An abandoned embassy, intended conventions and sources of international law
Three weeks ago, the Dutch Supreme Court rendered a judgment on the immunity of execution of state property, leading to a complex legal case.
Three weeks ago, the Dutch Supreme Court rendered a judgment on the immunity of execution of state property (ECLI:NL:HR:2013:45). In order to execute the verdict of a Congolese court, the claimant battered a building in The Hague. This building is owned but no longer used by the Democratic Republic of the Congo (DRC) because its diplomatic agency moved to Brussels.
When a Dutch bailiff tries to execute this seizure, the Ministry of Justice announces this action incompatible with the international duties of the State. The bailiff turns to the judge, who decides that the bailiff should be able to proceed because the building is no longer used for State affairs. The Court of Appeal decides the building is still a governmental building and should be immune from execution. Then the question whether the use of the property for public affairs is decisive for the immunity of execution is laid before the Supreme Court. In order to answer this question, the Court turns to an unusual source of international law.
The Supreme Court starts with examining the existing conventions on the subject. Because there is no international convention on the subject of State immunity, the Court consults the Vienna Convention on Diplomatic Relations. This Convention is the next best thing, but it does not answer the question at hand. Therefore, the Court tries to find the answer using the oldest source of international law: customary law, containing non-written, internationally accepted rules. On the subject of immunity, customary law is quite extensive and has evolved over the years.
The immunity of states was laid down only recently in an international convention: in 2004, the General Assembly accepted the United Nations Convention on Jurisdictional Immunities of States and Their Property. However, not enough States are party to this Convention for it to enter into force. This means that, in comparison with article 38(1) Statute ICJ, it is neither an international convention because it has not entered into force, nor is it customary law because it is written down, nor is it an all-embracing survey of the existing customary law.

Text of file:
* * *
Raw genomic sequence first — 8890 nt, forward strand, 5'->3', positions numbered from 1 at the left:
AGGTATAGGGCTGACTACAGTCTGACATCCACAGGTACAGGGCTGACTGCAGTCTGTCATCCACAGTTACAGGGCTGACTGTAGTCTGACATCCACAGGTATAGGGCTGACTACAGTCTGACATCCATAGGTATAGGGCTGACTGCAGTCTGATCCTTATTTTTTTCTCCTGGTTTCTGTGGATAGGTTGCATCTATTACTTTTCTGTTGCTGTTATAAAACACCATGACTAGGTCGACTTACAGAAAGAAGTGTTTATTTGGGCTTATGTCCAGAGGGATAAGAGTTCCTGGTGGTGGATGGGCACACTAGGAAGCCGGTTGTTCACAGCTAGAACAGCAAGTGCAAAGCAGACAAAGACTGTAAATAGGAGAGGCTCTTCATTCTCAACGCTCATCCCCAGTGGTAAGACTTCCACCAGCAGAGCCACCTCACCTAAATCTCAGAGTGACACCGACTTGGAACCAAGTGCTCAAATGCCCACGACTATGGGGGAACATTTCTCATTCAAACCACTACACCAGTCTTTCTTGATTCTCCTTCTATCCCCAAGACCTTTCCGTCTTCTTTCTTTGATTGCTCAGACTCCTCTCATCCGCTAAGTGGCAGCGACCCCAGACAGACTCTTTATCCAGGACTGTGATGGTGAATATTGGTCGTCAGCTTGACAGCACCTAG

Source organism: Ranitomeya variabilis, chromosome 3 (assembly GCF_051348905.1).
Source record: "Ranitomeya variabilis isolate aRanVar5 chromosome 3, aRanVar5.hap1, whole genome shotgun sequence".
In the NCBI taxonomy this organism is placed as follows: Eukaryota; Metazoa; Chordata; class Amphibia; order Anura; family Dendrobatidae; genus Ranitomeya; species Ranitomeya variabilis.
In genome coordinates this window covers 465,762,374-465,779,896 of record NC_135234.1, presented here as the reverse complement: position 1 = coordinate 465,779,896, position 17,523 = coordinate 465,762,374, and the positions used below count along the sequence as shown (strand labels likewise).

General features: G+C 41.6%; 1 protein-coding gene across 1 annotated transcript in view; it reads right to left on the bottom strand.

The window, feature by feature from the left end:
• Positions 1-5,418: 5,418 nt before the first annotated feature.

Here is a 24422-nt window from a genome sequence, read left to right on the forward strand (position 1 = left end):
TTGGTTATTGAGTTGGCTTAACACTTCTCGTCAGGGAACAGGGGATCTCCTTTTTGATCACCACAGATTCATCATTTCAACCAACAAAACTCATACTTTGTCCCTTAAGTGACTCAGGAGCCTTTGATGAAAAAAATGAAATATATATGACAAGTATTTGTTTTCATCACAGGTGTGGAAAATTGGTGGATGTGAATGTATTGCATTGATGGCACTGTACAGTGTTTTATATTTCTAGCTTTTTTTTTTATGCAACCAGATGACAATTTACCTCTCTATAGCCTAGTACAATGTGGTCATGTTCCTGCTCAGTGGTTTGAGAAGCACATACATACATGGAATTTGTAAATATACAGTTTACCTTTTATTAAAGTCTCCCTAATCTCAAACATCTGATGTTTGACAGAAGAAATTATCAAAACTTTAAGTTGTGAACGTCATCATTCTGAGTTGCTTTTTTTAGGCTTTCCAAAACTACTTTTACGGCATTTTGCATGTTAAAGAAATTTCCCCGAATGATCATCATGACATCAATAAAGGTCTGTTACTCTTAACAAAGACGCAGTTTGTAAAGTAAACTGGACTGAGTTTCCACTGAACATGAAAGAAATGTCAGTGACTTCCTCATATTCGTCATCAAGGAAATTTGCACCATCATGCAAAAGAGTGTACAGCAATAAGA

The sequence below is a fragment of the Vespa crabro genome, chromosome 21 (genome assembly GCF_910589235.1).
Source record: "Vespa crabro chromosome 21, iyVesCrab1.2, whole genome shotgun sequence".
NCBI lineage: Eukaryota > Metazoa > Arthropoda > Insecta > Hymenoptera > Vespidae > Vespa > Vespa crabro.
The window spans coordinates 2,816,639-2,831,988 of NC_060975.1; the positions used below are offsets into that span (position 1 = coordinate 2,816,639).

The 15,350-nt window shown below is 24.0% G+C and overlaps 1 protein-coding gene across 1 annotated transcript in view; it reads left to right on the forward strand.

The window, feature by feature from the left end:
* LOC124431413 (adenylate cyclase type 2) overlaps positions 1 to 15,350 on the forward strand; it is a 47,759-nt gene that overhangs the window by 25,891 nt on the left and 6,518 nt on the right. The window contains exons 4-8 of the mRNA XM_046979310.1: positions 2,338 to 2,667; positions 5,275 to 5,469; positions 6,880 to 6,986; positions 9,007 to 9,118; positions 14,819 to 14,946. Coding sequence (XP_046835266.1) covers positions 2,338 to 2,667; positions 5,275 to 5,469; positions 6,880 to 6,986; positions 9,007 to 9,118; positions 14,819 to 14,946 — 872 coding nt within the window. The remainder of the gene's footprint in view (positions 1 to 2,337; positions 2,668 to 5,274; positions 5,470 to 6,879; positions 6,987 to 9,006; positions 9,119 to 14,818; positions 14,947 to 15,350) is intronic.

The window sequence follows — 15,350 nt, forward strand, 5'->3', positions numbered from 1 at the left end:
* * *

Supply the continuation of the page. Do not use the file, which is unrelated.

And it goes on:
This does not prevent the Supreme Court from using this document. The Court considers that international customary law does not expressly require state property to be used in order to be immune to forced execution. The Court then turns to the UN Convention for support on this customary rule. In article 21, it is stated that ‘property … which is used or intended for use in the performance of the functions of the diplomatic mission of the state’ is immune to execution. Based on this line of thought, the Supreme Court concludes that the judgment of the Court of Appeal - the property is still immune to execution regardless whether it is still used by the DRC - is in line with the rules of international customary law.
The not-in-force Convention is more explicit on the matter of immunity of property by including the intention of use, whereas customary law is not expressly requiring this use. It is a small difference, but it not only broadens the view on the immunity of property, it also narrows down the room for interpretation to be given by the customary rule. The Supreme Court should not easily give non-binding Conventions such interpretative force when the matter beforehand asks for a decision based on international law. In this case, customary law should have been the only source used by the Court.